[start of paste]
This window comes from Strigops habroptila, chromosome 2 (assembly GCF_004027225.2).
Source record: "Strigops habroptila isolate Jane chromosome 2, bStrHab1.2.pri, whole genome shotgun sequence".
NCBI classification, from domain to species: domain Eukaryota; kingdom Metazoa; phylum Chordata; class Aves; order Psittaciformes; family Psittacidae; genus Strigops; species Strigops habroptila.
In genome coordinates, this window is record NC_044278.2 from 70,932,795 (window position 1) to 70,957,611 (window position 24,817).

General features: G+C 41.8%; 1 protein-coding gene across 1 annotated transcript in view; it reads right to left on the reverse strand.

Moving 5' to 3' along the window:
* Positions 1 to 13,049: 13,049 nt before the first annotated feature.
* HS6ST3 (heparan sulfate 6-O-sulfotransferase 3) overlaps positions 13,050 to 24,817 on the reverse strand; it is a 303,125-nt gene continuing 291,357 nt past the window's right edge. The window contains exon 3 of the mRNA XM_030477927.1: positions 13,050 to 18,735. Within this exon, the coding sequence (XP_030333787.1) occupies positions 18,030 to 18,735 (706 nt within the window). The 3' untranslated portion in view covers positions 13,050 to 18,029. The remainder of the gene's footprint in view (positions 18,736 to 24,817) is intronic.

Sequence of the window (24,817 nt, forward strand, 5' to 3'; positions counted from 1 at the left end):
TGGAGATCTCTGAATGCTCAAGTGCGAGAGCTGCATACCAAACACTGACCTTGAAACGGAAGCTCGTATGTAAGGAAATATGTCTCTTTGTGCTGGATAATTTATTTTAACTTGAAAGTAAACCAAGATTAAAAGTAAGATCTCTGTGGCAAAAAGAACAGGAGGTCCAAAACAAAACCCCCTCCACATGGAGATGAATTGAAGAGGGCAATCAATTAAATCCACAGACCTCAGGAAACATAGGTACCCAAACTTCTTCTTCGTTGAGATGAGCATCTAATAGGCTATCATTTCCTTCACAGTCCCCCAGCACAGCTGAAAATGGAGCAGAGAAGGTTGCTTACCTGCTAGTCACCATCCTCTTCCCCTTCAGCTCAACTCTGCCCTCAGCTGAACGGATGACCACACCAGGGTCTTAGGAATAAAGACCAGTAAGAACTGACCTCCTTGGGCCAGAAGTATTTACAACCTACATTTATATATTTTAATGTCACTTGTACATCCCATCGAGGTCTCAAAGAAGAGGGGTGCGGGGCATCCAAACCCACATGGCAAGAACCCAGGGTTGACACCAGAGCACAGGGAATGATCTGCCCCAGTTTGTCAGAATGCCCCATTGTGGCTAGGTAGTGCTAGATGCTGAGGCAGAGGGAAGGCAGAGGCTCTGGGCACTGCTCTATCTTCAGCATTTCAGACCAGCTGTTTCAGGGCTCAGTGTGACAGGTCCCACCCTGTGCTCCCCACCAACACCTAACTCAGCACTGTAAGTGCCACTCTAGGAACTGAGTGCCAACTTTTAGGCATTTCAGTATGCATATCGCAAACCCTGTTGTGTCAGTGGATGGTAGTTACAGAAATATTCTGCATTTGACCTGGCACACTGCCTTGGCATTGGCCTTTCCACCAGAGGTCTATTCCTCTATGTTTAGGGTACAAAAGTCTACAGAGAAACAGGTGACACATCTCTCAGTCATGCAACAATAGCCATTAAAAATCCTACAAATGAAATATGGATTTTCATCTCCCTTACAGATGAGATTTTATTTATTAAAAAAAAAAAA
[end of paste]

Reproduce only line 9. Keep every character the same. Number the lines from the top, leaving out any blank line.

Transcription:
Sequence of the window (24,817 nt, forward strand, 5' to 3'; positions counted from 1 at the left end):